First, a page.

Artist Honors Purple Heart Recipients

Artist Roger Baker has mowed an 850,000-square-foot rendering of a Purple Heart medal into in Thomas Bull Memorial Park to honor the 75th anniversary of the medal that commends servicemembers killed or wounded in action. Courtesy of Anthony M. Puopolo

An artist has mowed an 850,000-square-foot rendering of a Purple Heart medal into a park field to honor the 75th anniversary of the medal that commends servicemembers killed or wounded in action.

The rendering, to be unveiled Sunday in Thomas Bull Memorial Park in this city 55 miles northwest of New York City, was done by field artist and painter Roger Baker, whose past works include the Statue of Liberty and Elvis Presley.

According to Baker, the project followed a chance meeting with Bill Bacon, membership director of the Military Order of the Purple Heart. After meeting with officials from The National Purple Heart Hall of Honor and Orange County parks, the plan was on.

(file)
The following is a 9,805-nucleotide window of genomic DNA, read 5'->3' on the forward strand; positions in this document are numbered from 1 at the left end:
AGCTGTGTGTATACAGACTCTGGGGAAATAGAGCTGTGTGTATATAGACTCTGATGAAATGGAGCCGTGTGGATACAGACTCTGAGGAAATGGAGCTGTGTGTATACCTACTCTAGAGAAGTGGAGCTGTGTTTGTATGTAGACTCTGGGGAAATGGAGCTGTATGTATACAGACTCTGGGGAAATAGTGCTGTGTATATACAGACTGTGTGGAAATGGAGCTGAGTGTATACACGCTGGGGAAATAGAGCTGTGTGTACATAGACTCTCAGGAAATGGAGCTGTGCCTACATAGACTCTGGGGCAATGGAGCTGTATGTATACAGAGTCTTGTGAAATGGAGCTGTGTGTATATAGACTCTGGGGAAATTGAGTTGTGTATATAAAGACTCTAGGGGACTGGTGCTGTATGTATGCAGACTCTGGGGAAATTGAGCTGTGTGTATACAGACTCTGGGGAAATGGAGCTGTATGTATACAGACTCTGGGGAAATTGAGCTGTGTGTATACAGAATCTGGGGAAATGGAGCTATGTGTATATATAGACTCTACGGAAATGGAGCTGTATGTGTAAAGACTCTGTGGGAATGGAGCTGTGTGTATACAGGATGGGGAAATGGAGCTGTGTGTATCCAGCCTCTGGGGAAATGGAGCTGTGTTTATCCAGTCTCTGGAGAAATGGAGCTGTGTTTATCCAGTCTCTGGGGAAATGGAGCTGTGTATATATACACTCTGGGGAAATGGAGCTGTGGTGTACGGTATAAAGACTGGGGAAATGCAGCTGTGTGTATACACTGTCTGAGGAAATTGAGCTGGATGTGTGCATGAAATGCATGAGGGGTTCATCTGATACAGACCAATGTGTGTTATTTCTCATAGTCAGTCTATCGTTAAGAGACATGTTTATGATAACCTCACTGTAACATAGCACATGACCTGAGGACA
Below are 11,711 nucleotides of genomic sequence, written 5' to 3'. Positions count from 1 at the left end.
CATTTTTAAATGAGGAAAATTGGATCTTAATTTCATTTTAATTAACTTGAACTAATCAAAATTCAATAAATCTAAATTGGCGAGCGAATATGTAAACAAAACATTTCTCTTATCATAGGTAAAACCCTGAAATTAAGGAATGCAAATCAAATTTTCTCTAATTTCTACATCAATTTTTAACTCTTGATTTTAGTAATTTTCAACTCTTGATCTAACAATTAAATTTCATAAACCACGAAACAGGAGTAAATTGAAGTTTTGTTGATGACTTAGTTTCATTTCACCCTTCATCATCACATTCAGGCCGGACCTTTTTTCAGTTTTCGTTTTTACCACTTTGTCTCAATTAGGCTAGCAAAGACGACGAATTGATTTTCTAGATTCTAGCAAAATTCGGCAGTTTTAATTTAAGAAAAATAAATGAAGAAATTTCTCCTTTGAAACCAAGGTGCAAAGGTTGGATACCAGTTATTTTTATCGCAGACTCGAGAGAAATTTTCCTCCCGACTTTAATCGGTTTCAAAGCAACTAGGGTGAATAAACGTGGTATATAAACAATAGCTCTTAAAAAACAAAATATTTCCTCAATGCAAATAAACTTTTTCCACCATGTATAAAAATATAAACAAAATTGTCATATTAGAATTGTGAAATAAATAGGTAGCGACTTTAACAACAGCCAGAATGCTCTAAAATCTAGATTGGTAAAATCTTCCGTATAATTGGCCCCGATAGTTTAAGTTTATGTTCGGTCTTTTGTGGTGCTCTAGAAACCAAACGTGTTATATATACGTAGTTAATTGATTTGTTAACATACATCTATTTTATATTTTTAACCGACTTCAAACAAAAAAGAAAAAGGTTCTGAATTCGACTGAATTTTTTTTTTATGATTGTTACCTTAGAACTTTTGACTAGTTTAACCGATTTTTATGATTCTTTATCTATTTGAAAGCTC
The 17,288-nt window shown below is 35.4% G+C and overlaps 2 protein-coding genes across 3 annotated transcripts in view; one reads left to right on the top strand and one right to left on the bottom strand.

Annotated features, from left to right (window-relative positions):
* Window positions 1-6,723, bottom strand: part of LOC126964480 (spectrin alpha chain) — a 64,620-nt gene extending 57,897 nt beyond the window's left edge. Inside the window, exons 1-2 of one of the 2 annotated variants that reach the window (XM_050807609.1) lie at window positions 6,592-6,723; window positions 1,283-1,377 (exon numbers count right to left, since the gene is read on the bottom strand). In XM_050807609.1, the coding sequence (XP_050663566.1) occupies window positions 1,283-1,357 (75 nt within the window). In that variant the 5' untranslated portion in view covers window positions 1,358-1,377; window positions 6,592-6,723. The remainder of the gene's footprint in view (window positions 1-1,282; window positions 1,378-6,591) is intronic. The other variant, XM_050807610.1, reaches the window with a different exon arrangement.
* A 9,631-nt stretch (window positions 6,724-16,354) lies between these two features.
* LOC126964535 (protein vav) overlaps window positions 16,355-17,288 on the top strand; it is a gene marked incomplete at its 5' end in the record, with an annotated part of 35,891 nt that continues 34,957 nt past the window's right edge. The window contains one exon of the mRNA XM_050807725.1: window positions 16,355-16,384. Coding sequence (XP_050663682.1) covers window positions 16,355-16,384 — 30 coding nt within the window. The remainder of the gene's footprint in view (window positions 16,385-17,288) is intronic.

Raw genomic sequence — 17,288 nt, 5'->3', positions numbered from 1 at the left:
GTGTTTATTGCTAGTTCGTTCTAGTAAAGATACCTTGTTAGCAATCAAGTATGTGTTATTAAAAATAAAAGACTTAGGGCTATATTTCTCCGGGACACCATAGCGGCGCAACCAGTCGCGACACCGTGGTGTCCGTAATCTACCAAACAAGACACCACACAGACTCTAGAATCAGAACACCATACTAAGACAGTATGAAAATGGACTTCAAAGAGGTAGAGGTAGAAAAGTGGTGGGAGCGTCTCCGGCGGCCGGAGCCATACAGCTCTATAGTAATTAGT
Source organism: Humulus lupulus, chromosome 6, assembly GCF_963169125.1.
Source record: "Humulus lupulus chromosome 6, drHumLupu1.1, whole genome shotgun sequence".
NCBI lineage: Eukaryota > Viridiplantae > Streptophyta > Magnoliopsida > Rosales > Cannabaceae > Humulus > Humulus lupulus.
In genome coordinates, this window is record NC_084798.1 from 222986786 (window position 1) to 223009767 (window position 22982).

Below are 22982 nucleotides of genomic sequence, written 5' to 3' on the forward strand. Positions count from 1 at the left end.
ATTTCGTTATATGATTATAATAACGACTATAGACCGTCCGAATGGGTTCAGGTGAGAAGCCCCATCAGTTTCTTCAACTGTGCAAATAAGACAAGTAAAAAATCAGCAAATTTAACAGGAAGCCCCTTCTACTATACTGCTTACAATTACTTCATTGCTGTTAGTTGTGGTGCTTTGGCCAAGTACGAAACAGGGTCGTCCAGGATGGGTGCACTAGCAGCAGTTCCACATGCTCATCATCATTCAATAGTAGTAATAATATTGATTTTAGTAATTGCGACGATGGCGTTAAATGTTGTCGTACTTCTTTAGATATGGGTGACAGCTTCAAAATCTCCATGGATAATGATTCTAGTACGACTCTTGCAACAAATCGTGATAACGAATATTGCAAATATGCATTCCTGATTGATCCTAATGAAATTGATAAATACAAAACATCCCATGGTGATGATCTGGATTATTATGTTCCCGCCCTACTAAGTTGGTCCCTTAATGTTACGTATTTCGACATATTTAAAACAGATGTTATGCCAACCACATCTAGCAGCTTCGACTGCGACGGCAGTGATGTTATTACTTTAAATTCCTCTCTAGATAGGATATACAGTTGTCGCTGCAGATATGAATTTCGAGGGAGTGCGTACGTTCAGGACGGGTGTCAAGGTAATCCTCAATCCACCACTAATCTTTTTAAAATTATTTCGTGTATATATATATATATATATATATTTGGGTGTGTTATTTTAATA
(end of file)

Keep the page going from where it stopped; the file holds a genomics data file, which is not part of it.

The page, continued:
The New Windsor Cantonment, in what is now Orange County, was the final encampment of the Revolutionary Army. To honor the service of select troops, Gen. George Washington presented a small purple cloth Badge of Merit — the precursor to the Purple Heart medal.

In 1932, the Purple Heart was awarded to 150 veterans of World War I. The National Purple Heart Hall of Honor opened in New Windsor in 2006.

Baker's design was based on a photograph of the medal awarded to Art Livesey, a Middletown, N.Y., Marine Corps veteran who was wounded at Iwo Jima.
  • James Klatell

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